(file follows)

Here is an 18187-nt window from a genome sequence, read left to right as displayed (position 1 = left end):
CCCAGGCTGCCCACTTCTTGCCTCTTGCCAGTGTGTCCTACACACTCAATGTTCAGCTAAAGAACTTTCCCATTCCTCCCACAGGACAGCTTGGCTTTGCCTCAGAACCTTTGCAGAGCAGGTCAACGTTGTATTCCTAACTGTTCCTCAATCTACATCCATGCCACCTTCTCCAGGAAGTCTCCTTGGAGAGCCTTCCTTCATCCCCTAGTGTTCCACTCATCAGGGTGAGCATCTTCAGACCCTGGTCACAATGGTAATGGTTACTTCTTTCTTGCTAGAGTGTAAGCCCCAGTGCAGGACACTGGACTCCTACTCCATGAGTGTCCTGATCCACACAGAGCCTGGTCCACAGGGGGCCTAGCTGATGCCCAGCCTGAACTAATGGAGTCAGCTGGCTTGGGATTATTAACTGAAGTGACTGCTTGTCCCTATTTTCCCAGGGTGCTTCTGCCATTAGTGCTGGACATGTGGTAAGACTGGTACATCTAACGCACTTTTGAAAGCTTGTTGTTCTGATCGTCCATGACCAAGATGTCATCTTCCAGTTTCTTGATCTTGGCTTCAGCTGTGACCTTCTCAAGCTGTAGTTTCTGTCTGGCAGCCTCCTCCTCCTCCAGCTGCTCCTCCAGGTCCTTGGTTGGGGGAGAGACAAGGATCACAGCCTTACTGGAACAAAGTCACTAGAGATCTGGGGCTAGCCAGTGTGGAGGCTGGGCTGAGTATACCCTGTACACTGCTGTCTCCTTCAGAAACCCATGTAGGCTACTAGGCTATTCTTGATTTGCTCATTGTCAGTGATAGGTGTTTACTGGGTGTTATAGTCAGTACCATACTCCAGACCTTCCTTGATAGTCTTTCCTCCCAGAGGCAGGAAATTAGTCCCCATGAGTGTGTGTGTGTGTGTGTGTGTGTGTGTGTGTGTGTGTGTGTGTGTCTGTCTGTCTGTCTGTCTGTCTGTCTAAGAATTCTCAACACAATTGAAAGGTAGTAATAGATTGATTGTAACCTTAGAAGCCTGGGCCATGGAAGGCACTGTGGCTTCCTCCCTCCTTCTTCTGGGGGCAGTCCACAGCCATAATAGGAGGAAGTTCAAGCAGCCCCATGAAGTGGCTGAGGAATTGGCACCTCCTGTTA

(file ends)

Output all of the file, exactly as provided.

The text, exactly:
Here is an 18187-nt window from a genome sequence, read left to right as displayed (position 1 = left end):
CCCAGGCTGCCCACTTCTTGCCTCTTGCCAGTGTGTCCTACACACTCAATGTTCAGCTAAAGAACTTTCCCATTCCTCCCACAGGACAGCTTGGCTTTGCCTCAGAACCTTTGCAGAGCAGGTCAACGTTGTATTCCTAACTGTTCCTCAATCTACATCCATGCCACCTTCTCCAGGAAGTCTCCTTGGAGAGCCTTCCTTCATCCCCTAGTGTTCCACTCATCAGGGTGAGCATCTTCAGACCCTGGTCACAATGGTAATGGTTACTTCTTTCTTGCTAGAGTGTAAGCCCCAGTGCAGGACACTGGACTCCTACTCCATGAGTGTCCTGATCCACACAGAGCCTGGTCCACAGGGGGCCTAGCTGATGCCCAGCCTGAACTAATGGAGTCAGCTGGCTTGGGATTATTAACTGAAGTGACTGCTTGTCCCTATTTTCCCAGGGTGCTTCTGCCATTAGTGCTGGACATGTGGTAAGACTGGTACATCTAACGCACTTTTGAAAGCTTGTTGTTCTGATCGTCCATGACCAAGATGTCATCTTCCAGTTTCTTGATCTTGGCTTCAGCTGTGACCTTCTCAAGCTGTAGTTTCTGTCTGGCAGCCTCCTCCTCCTCCAGCTGCTCCTCCAGGTCCTTGGTTGGGGGAGAGACAAGGATCACAGCCTTACTGGAACAAAGTCACTAGAGATCTGGGGCTAGCCAGTGTGGAGGCTGGGCTGAGTATACCCTGTACACTGCTGTCTCCTTCAGAAACCCATGTAGGCTACTAGGCTATTCTTGATTTGCTCATTGTCAGTGATAGGTGTTTACTGGGTGTTATAGTCAGTACCATACTCCAGACCTTCCTTGATAGTCTTTCCTCCCAGAGGCAGGAAATTAGTCCCCATGAGTGTGTGTGTGTGTGTGTGTGTGTGTGTGTGTGTGTGTGTGTGTGTCTGTCTGTCTGTCTGTCTGTCTGTCTAAGAATTCTCAACACAATTGAAAGGTAGTAATAGATTGATTGTAACCTTAGAAGCCTGGGCCATGGAAGGCACTGTGGCTTCCTCCCTCCTTCTTCTGGGGGCAGTCCACAGCCATAATAGGAGGAAGTTCAAGCAGCCCCATGAAGTGGCTGAGGAATTGGCACCTCCTGTTA